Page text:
Bonneville Dam
The Bonneville Dam, a WPA project
[audio]Government's Response to a Worsening Economy

  • At first, many government officials thought that the depression would end soon.
  • President Hoover did not think that the government should get involved with the economy. He and his advisors also thought that people would depend too much on the government if it helped them. They would stop trying to work for themselves.
  • Hoover said that people, organizations, and city and state governments should try to help the poor, but they did not have enough money to do this.

The Bonus Army

  • Veterans gathered in Washington, D.C. in 1932 to demand the money that the government promised them. They were called the Bonus Army.
  • When Hoover refused to listen to the Veterans, they organized protests. Eventually, Hoover ordered troops, led by General Douglas MacArthur, to make them leave. They set fire to the veterans' campsites and used tear gas to force them out. Many veterans were hurt, and two were killed.

[audio]Some government help

  • In 1932, Hoover created federal jobs, such as road and airport building. He also set up the Reconstruction Finance Corporation, which aided city and state governments, banks, and railroads.

Raising money for the government

  • To earn money for the government, the Hoover administration raised tariffs on imports, but foreign governments raised their tariffs as well, so American companies had a hard time exporting products.
  • Hoover and Congress also tried to increase government funds by raising income taxes. This effort further decreased Americans's money. The New Deal's three goals were relief, recovery, and reform.
  • The New Deal was the first time that the U.S. government took a central role in solving major economic problems.

Relief, Recovery, and Reform

  • Relief:
    1) provided money for the unemployed and the poor, and
    2) helped get more money into the economy
  • Recovery:
    1) created jobs, and
    2) helped agriculture and industry.
  • Reform: prevented later economic problems by regulating the stock market, banks, and labor organization.

[audio]New Deal Relief Efforts

Civilian Conservation Corps
Offered work to young people.
Men and women cleaned parks, rivers, etc.
Some of their money was sent home.
Federal Emergency Relief Administration
Offered federal funds to city and state governments to help their relief efforts.
People were hired to do maintenance work around the cities.
The organization also donated over 900 million dollars for necessities such as food and clothing.
Public Works Administration
Gave people jobs.
Congress allowed PWA to join with local governments and private companies to make buildings, roads, airports, and other public responsibilities.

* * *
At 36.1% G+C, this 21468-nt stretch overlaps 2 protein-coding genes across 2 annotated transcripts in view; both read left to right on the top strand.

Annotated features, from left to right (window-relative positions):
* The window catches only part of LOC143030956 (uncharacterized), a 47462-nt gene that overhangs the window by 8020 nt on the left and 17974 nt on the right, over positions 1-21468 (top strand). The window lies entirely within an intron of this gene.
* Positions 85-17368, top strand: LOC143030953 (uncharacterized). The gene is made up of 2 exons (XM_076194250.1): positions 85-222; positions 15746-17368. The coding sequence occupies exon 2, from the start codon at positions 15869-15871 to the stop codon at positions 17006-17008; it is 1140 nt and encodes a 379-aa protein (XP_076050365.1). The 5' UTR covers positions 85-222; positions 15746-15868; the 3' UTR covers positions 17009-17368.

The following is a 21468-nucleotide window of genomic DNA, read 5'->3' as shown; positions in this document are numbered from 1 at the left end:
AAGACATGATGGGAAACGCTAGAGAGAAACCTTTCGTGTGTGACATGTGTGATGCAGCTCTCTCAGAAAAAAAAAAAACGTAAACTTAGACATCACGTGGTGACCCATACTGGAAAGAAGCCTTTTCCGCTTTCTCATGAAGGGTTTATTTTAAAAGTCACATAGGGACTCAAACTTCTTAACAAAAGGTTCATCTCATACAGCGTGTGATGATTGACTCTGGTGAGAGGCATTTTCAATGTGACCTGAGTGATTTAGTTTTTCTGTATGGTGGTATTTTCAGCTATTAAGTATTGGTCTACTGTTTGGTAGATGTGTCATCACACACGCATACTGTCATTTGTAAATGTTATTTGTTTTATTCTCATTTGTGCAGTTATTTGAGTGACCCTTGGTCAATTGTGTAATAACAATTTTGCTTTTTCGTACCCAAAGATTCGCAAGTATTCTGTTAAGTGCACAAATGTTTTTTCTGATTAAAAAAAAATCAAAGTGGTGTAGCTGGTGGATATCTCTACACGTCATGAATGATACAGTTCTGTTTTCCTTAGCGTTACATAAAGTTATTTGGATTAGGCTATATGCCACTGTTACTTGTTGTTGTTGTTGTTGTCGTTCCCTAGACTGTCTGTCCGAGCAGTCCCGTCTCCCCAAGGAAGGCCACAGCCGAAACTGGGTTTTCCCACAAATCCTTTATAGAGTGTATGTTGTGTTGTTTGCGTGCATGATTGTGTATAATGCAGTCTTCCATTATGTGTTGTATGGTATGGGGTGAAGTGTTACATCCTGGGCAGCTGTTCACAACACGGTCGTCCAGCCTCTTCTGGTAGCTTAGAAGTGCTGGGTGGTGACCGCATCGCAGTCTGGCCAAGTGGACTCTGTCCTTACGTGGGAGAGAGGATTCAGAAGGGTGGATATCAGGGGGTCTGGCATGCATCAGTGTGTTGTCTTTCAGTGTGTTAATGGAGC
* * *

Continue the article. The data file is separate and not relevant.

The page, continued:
Civil Works Administration
Put many people to work repairing schools, working in parks, and completing other civil jobs.
Farm Credit Administration gave farmers long-term, low-interest loans.
Home Owners Loan Corporation
Gave low-interest loans to families.
Because of the HOLC, many people could keep their homes.


[audio]New Deal Reform Efforts

Federal Deposit Insurance Corporation If a bank collapsed, the FDIC would pay back the people who lost money.
Federal Trade Commission Made stockbrokers tell the truth to people buying and selling stock.
Securities and Exchange Commission Said that all stock must be registered, companies must report the amount of stock they sold. The SEC also made sure that stock prices were not manipulated unfairly.


[audio]Second New Deal Relief Efforts

Works Progress Administration The government would start a big public works effort (In earlier relief programs, private companies employed workers).
The Wagner Act Said workers could choose to form a union. Also, workers and managers had to discuss salaries and working conditions. Unions could report unfair companies to the National Labor Relations Board.
Social Security Act Gave monthly payments to retired and disabled workers, as well as their orphans and widows. Workers and employers had to pay a small amount, which would go toward social security.


[audio]More Second New Deal Relief Efforts

National Housing Act The U.S. Housing Authority would give cities money for low-income housing.
Fair Labor Standards Act 1) set a minimum wage of 40 cents an hour
2) said that companies that dealt with interstate commerce could not make employees work longer than 40 hours a week. Workers and employers had to agree upon higher wages for overtime hours.
2nd Agricultural Adjustment Act 1) established a parity system for farmers
2) paid farmers to limit the acres they farmed
3) got rid of a special tax for companies that processed farm products.


The Overall Effect of the New Deal

  • 1) With the New Deal, the government started to take responsibility for the poor.
  • 2) With the New Deal, the government had more control over economy. It could control interest rates and loans, wages, work hours, and stock trading, among other things.
  • 3) With the New Deal, it was accepted that the government may have deficits in difficult times.